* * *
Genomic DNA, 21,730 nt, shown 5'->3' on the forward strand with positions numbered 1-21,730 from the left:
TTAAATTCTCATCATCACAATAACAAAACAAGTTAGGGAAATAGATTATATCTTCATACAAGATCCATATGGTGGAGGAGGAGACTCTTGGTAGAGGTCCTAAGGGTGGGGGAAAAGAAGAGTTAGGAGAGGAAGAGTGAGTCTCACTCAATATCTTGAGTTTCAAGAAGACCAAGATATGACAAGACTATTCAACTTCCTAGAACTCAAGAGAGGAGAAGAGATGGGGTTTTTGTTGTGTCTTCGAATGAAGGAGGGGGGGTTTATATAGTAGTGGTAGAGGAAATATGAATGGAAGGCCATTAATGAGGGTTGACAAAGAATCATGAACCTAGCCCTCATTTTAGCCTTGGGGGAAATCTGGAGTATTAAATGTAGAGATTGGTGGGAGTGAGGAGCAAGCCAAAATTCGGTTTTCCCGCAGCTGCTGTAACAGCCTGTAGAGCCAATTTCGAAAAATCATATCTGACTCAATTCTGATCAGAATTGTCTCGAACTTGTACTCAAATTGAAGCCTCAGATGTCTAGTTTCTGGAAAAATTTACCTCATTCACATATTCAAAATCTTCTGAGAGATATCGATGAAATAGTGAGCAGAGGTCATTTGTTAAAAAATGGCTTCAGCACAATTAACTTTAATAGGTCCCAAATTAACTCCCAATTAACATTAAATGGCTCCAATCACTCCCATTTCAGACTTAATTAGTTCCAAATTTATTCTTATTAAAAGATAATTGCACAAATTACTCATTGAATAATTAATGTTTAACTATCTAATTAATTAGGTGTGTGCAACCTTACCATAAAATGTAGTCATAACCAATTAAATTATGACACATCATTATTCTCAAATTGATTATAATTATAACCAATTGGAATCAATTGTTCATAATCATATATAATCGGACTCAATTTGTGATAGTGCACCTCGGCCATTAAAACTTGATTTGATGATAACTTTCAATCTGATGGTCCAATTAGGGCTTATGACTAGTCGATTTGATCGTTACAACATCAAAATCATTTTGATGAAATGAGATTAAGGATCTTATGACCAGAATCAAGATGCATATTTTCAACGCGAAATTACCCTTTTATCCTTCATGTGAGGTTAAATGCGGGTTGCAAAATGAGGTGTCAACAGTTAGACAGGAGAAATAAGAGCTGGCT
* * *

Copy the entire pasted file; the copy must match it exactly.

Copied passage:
Genomic DNA, 21,730 nt, shown 5'->3' on the forward strand with positions numbered 1-21,730 from the left:
TTAAATTCTCATCATCACAATAACAAAACAAGTTAGGGAAATAGATTATATCTTCATACAAGATCCATATGGTGGAGGAGGAGACTCTTGGTAGAGGTCCTAAGGGTGGGGGAAAAGAAGAGTTAGGAGAGGAAGAGTGAGTCTCACTCAATATCTTGAGTTTCAAGAAGACCAAGATATGACAAGACTATTCAACTTCCTAGAACTCAAGAGAGGAGAAGAGATGGGGTTTTTGTTGTGTCTTCGAATGAAGGAGGGGGGGTTTATATAGTAGTGGTAGAGGAAATATGAATGGAAGGCCATTAATGAGGGTTGACAAAGAATCATGAACCTAGCCCTCATTTTAGCCTTGGGGGAAATCTGGAGTATTAAATGTAGAGATTGGTGGGAGTGAGGAGCAAGCCAAAATTCGGTTTTCCCGCAGCTGCTGTAACAGCCTGTAGAGCCAATTTCGAAAAATCATATCTGACTCAATTCTGATCAGAATTGTCTCGAACTTGTACTCAAATTGAAGCCTCAGATGTCTAGTTTCTGGAAAAATTTACCTCATTCACATATTCAAAATCTTCTGAGAGATATCGATGAAATAGTGAGCAGAGGTCATTTGTTAAAAAATGGCTTCAGCACAATTAACTTTAATAGGTCCCAAATTAACTCCCAATTAACATTAAATGGCTCCAATCACTCCCATTTCAGACTTAATTAGTTCCAAATTTATTCTTATTAAAAGATAATTGCACAAATTACTCATTGAATAATTAATGTTTAACTATCTAATTAATTAGGTGTGTGCAACCTTACCATAAAATGTAGTCATAACCAATTAAATTATGACACATCATTATTCTCAAATTGATTATAATTATAACCAATTGGAATCAATTGTTCATAATCATATATAATCGGACTCAATTTGTGATAGTGCACCTCGGCCATTAAAACTTGATTTGATGATAACTTTCAATCTGATGGTCCAATTAGGGCTTATGACTAGTCGATTTGATCGTTACAACATCAAAATCATTTTGATGAAATGAGATTAAGGATCTTATGACCAGAATCAAGATGCATATTTTCAACGCGAAATTACCCTTTTATCCTTCATGTGAGGTTAAATGCGGGTTGCAAAATGAGGTGTCAACAGTTAGACAGGAGAAATAAGAGCTGGCT